If you are considering an all-natural, holistic, or organic kitten food, here are some facts you may not be aware of. Currently the pet food market is experiencing a push toward “all-natural,” “holistic,” and “organic,” the significance of which is still to be determined. The question becomes, is there an actual benefit to an “all-natural,” “holistic,” or “organic” diet?
What Could “All-Natural” Kitten Food Mean?
AAFCO defines “natural” as “…derived solely from plant, animal, or mined sources… not containing any additives or processing aids that are chemically synthetic except in amounts as might occur unavoidably in good manufacturing practices.”
Loosely interpreted, this definition could include a range of “natural” products, including tobacco or any other naturally grown drug or substance.
None of these “all-natural” products are considered healthy additives for your kitten. So it is apparent that regulatory work is needed to define the true beneficial use of all-natural. Also noteworthy is the fact that nowhere within the definition are plant and animal by-products excluded. Not only are they “natural,” but they contribute valuable nutrients as ingredients in human and animal foods.
“Holistic” Kitten Food
The term “holistic” kitten food is not distinctly defined by any of the regulatory agencies as a classification for food. This is particularly noteworthy in kitten food, because all diets sold commercially must be “Complete and Balanced” for a designated age or activity level. Or in other words, be a “holistic” dietary approach.
Organic Kitten Food
Organic kitten food is labeled “organic” by a government-approved certifier who inspects the farm where the food is grown to make sure the farmer is following all the rules necessary to meet USDA organic standards. Whether organic kitten food provides any additional safety or nutritional value is still being debated by experts. Even the USDA refuses to take a position. It is also important to note that there are no strict requirements for organic kitten food right now.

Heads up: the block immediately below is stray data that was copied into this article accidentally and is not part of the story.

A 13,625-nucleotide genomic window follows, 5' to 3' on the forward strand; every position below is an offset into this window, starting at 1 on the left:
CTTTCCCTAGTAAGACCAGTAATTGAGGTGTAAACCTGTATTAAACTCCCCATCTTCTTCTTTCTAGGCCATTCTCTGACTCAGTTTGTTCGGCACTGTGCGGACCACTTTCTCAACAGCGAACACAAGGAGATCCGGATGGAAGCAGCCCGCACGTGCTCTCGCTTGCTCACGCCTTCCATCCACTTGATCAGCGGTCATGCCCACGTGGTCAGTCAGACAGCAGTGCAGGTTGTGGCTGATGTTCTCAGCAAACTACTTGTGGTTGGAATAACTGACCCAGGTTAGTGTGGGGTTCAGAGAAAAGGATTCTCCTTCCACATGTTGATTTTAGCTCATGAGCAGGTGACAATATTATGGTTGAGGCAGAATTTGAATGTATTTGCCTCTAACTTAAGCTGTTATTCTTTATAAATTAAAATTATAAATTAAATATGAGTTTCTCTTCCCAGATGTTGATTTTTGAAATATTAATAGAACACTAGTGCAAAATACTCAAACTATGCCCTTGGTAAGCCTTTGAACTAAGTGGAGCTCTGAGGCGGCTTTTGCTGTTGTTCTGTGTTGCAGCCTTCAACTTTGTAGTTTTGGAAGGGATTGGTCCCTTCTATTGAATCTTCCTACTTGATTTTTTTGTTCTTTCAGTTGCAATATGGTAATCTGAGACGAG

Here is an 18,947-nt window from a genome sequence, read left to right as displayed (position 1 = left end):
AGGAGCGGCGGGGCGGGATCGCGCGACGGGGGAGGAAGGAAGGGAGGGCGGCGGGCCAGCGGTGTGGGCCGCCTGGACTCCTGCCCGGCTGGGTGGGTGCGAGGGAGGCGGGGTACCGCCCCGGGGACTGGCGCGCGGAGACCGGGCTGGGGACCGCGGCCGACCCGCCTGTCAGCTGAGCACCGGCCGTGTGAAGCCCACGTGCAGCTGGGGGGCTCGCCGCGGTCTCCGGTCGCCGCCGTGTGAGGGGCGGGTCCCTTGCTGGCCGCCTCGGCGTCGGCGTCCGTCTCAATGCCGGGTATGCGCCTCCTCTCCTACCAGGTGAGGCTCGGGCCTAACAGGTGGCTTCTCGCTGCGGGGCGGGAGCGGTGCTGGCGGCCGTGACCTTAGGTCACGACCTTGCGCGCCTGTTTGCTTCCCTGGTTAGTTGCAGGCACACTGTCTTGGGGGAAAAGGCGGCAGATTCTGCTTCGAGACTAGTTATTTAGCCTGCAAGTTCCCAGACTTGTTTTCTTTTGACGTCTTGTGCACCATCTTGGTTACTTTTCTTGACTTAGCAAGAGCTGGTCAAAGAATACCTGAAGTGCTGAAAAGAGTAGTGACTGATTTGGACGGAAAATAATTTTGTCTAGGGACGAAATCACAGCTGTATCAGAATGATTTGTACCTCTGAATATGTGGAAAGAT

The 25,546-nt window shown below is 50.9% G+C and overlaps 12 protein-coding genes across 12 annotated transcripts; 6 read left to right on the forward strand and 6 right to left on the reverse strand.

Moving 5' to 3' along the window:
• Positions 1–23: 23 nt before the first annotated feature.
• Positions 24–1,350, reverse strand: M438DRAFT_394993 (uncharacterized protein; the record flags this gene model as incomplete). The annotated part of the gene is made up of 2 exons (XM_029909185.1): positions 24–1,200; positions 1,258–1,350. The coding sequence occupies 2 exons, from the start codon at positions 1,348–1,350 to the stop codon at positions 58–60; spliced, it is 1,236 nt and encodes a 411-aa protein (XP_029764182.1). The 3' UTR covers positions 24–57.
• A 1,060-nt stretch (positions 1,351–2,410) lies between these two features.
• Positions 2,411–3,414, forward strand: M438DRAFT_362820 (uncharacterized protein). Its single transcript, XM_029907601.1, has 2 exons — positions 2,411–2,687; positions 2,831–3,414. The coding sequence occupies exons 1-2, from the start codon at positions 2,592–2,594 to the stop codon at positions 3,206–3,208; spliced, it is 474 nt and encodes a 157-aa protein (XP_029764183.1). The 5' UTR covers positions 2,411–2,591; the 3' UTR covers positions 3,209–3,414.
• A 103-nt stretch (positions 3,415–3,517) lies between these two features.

There is tremendous confusion surrounding the significance of all-natural, holistic, and organic kitten food terms. Widespread use without substantiation has forced several government and “watch-dog” consumer groups to become involved; this will result in more education and clarification as to what these terms really mean to consumers. But, for now usage of these terms requires your consideration.
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Understanding and learning how to decipher kitten food product codes will help you choose the right kitten food. While selecting the right ingredients is important, making sure those ingredients are fresh is just as vital to your young cat. Learn how to read the product codes of kitten food packages and cans with our handy guide.
What Is a Product Code?
A product code is a series of numbers and letters printed on the outer package of each product a manufacturer produces. This code provides information about when and where the kitten food was made.
As part of the product code, IAMS™ products include a “Best Used By” date, or the date at which the product is no longer considered fresh and should no longer be sold. This date is expressed in “ddmmyy” and “ddmmmyy” formats.
The second line of the product code represents company internal information for use in traceability and inventory control.
Line 1: (ddmmyy) (ddmmmyy)
Example: 040220 04FEB20
Line 2: 60351111## QQQQQQQ
This product should be used before February 4, 2020.
Depending on the production line, pouch products* may have code date information in a single or double line. By recognizing and understanding these codes, customers can make sure they are receiving a fresh product.
What Is Shelf Life?
Shelf life is the duration, measured in months, during which a properly stored kitten food product maintains its freshness. This means if a product has a 16-month shelf life, it is fresh for up to 16 months from the date of manufacture.
The shelf life for IAMS dry kitten foods is 16 months. All canned formulas have a shelf life of 24 months.
How to Properly Store Dry and Wet Kitten Food
Unopened dry kitten food products are best stored off the floor in a cool, dry place. Open bags of kitten food should be stored in a clean, dry container with a tight seal. Dry kitten food products may also be frozen without loss of nutrients.
Opened wet kitten food products are best kept refrigerated in tightly sealed containers for no more than three days after the container has been opened. Wet products should not be frozen in unopened cans. However, wet kitten foods can be frozen if removed from the container, packed in freezer containers and frozen immediately.
*IAMS has no kitten pouch products at this time.
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